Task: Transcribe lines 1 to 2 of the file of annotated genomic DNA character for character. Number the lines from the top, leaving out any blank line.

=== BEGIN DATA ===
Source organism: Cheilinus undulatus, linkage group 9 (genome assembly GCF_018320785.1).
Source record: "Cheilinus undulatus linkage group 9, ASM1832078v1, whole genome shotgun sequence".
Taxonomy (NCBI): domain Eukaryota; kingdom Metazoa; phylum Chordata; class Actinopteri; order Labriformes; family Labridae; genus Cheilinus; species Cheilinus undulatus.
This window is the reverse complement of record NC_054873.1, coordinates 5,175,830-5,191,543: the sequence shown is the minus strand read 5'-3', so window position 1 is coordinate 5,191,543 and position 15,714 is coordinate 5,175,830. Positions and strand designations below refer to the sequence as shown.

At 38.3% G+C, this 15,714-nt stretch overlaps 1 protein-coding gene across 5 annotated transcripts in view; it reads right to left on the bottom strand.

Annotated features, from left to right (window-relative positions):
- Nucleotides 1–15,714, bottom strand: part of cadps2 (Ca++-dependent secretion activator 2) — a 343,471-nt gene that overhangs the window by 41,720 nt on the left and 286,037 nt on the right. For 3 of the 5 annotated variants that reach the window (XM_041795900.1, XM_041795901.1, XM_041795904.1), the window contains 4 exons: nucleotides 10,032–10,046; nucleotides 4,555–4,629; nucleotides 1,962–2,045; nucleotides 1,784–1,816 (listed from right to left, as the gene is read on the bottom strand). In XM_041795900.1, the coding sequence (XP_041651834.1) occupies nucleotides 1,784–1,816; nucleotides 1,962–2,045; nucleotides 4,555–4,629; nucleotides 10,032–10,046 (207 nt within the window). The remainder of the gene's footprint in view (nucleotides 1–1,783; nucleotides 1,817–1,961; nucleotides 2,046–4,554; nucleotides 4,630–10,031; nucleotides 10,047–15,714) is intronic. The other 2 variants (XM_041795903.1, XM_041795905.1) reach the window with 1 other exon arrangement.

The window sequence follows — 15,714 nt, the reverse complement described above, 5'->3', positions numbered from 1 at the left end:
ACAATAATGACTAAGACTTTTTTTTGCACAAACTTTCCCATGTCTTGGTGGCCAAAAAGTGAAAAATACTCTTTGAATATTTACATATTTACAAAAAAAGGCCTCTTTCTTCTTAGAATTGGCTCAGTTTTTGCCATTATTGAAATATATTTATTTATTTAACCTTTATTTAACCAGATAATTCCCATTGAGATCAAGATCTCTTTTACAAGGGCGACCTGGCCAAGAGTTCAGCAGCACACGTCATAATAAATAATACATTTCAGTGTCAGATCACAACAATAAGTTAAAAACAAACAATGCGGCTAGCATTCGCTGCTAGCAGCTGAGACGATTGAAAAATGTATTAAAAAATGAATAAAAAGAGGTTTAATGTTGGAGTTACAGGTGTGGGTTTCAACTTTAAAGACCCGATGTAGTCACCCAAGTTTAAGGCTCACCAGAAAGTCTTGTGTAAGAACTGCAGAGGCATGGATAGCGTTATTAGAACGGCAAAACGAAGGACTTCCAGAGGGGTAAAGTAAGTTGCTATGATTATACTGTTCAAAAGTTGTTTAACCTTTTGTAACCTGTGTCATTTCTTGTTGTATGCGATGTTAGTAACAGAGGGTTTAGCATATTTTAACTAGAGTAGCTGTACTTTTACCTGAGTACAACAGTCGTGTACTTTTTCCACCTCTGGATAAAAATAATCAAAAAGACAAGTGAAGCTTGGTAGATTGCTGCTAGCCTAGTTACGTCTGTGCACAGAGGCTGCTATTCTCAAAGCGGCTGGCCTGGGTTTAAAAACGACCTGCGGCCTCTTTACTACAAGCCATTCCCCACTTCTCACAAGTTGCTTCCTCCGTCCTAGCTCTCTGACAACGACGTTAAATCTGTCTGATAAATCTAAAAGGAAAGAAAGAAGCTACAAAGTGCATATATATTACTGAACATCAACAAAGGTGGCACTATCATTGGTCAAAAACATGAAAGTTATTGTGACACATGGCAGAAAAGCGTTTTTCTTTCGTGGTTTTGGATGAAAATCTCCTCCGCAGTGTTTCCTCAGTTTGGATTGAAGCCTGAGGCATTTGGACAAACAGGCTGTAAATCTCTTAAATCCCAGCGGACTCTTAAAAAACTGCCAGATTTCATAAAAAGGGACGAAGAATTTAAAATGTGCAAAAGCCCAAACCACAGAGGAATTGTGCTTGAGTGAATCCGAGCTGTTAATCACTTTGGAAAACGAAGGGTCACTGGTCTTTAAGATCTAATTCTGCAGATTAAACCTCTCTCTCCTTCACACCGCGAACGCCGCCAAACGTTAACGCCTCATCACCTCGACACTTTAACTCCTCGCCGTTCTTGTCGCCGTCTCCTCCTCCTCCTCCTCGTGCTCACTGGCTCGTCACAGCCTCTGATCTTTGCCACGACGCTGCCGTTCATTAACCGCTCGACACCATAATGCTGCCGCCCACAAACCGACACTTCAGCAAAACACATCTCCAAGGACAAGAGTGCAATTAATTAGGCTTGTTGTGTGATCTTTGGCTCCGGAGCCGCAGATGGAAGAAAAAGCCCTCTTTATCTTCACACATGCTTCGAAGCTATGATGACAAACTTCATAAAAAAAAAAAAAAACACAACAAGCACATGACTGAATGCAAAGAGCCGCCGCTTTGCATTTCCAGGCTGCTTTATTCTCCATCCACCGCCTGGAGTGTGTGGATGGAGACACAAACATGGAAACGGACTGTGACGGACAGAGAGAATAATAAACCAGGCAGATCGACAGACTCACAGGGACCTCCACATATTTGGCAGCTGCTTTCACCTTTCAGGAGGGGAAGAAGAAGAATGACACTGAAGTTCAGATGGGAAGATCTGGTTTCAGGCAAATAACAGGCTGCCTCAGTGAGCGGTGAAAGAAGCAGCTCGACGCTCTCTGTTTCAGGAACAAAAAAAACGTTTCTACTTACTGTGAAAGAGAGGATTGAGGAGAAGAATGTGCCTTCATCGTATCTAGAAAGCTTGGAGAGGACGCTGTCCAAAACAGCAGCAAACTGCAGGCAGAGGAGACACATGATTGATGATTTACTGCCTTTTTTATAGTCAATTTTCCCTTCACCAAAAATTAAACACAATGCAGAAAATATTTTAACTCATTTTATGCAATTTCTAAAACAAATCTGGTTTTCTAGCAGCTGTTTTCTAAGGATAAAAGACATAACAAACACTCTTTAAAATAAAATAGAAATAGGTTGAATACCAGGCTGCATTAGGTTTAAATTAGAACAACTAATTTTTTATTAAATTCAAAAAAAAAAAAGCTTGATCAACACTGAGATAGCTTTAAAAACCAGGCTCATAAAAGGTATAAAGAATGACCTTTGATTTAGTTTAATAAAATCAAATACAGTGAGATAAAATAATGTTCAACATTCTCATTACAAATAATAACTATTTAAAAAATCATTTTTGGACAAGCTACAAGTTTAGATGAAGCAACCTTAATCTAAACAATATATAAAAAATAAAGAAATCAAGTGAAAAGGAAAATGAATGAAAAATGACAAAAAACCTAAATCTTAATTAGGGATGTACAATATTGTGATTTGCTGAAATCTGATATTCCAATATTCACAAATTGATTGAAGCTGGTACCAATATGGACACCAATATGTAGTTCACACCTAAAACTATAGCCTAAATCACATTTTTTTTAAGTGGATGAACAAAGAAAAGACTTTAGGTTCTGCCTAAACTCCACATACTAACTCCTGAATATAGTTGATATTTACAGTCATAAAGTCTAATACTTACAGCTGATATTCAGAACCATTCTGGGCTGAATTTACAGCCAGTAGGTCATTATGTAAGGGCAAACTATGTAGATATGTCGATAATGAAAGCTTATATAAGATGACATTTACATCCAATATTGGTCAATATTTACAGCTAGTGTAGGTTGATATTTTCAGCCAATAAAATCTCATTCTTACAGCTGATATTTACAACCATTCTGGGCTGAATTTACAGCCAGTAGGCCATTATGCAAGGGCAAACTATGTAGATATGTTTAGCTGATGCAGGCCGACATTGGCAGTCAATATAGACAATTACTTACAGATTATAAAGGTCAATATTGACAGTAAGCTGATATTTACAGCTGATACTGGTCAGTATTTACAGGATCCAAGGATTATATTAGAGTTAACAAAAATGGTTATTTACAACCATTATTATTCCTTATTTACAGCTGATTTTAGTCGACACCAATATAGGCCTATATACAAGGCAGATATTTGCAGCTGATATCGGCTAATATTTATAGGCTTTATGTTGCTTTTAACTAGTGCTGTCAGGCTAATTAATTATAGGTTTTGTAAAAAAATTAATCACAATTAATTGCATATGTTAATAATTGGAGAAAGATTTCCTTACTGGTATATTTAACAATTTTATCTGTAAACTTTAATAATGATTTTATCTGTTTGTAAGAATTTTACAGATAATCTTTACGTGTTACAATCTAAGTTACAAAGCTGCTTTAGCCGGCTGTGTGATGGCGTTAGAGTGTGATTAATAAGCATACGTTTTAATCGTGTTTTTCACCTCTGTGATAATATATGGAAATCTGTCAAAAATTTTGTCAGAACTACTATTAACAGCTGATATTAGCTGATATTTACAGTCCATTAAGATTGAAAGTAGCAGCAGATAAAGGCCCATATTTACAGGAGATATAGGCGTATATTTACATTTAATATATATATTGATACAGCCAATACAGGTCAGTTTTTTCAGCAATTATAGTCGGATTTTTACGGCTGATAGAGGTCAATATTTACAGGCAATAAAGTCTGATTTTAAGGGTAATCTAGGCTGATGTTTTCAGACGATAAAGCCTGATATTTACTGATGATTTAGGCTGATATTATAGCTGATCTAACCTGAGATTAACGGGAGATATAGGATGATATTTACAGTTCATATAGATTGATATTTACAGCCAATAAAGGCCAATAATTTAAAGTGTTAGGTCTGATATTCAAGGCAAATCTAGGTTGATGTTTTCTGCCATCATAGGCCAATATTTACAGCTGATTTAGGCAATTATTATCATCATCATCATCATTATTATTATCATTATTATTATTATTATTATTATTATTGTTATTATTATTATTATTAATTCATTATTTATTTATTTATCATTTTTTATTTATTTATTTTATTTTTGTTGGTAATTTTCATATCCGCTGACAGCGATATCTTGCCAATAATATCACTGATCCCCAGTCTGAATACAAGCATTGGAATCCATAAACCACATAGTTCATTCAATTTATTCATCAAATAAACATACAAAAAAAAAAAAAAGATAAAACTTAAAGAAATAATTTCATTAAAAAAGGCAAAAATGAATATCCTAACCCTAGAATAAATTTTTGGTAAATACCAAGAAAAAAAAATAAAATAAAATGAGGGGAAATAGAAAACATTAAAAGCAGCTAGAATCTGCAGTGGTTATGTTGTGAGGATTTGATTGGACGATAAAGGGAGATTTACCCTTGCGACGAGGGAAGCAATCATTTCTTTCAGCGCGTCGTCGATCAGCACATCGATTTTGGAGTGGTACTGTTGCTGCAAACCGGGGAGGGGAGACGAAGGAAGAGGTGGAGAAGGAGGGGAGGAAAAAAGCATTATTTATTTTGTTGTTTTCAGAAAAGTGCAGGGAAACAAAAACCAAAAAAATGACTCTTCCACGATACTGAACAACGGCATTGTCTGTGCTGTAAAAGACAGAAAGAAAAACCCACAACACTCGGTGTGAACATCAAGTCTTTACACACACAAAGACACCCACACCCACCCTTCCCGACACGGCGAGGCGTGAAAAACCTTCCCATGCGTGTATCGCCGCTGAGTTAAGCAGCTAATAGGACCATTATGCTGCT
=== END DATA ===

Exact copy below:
Source organism: Cheilinus undulatus, linkage group 9 (genome assembly GCF_018320785.1).
Source record: "Cheilinus undulatus linkage group 9, ASM1832078v1, whole genome shotgun sequence".